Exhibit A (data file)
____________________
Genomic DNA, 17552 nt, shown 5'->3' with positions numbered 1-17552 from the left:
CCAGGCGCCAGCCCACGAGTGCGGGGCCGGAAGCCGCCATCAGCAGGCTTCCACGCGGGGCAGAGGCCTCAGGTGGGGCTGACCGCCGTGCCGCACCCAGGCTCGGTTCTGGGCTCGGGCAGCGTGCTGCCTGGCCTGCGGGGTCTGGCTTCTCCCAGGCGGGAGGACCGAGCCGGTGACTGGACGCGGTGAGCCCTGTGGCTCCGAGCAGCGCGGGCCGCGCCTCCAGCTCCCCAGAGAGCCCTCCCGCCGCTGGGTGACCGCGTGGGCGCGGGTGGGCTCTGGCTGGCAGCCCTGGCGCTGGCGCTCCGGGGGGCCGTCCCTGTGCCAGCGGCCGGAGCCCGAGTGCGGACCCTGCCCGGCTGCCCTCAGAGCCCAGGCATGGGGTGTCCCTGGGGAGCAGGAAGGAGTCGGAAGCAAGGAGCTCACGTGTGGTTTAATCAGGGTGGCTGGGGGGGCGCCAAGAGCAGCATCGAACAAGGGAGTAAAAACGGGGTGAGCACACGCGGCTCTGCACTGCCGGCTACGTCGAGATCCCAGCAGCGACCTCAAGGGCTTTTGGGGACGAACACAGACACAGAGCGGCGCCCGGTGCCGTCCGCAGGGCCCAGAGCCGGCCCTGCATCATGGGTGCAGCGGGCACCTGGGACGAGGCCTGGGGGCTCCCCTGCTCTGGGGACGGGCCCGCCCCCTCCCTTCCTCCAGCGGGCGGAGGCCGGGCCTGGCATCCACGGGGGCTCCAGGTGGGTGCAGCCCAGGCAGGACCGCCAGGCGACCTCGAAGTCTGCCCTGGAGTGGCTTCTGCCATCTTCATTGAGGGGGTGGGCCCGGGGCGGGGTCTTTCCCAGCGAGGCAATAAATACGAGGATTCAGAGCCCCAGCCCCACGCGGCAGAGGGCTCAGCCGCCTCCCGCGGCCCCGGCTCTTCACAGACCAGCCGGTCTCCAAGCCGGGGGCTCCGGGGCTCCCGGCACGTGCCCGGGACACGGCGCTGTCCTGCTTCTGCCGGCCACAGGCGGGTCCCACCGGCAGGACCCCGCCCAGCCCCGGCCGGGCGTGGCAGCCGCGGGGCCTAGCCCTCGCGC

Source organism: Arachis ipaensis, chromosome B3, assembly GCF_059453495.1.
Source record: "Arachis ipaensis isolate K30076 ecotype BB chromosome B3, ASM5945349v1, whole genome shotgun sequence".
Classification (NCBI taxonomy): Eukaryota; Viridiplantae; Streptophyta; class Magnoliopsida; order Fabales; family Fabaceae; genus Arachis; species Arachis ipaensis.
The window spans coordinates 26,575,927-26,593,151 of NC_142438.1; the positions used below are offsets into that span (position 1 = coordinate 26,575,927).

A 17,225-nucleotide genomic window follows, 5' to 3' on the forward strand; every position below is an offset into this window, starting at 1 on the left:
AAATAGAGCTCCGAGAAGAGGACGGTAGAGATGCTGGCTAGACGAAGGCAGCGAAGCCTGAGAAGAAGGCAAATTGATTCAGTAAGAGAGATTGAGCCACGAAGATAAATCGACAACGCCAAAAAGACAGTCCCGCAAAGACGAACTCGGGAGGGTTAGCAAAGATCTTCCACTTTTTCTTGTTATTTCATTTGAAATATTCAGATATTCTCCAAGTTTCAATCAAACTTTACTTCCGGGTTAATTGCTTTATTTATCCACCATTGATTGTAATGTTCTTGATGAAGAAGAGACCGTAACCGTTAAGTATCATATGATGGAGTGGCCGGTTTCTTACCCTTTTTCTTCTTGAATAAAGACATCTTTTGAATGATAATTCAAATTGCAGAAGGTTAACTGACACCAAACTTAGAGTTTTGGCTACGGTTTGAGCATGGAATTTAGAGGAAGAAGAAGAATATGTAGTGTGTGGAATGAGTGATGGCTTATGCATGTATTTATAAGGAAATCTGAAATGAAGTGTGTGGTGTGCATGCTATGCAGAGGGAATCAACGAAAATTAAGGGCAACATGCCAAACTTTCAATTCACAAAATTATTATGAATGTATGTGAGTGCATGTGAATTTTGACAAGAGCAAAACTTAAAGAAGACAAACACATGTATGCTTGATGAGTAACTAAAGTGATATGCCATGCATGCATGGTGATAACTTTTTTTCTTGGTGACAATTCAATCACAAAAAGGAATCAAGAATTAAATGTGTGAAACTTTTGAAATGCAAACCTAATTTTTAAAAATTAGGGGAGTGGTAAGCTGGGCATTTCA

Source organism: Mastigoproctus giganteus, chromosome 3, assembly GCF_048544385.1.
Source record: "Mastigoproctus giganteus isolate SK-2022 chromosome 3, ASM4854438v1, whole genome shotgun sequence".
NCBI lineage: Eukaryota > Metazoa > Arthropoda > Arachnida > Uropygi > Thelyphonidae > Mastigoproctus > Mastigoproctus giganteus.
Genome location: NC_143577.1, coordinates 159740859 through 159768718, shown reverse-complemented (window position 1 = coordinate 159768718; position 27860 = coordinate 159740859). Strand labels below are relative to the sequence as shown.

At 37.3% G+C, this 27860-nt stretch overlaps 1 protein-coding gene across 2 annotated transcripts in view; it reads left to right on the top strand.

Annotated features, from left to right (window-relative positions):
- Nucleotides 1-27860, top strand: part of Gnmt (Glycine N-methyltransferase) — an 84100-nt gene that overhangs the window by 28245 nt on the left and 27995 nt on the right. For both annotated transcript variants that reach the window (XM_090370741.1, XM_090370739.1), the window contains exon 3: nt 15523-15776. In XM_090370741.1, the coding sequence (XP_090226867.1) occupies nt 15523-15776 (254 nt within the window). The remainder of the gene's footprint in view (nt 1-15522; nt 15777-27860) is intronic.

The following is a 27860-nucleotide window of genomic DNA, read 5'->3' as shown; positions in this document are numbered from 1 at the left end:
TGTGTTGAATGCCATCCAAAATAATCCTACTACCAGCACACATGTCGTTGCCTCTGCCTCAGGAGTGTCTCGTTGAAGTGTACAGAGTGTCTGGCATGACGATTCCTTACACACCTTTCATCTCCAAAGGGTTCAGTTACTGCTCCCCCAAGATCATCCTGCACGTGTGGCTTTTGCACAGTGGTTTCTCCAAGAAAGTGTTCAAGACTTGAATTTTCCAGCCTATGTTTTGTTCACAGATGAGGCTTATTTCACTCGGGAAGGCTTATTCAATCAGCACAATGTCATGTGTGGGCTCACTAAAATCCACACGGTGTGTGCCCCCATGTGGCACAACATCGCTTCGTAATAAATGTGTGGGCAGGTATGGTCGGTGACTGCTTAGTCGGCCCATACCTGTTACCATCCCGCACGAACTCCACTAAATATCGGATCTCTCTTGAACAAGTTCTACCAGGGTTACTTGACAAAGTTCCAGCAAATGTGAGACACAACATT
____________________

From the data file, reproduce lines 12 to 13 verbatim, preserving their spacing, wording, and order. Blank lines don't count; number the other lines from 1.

Genome location: NC_143577.1, coordinates 159740859 through 159768718, shown reverse-complemented (window position 1 = coordinate 159768718; position 27860 = coordinate 159740859). Strand labels below are relative to the sequence as shown.

At 37.3% G+C, this 27860-nt stretch overlaps 1 protein-coding gene across 2 annotated transcripts in view; it reads left to right on the top strand.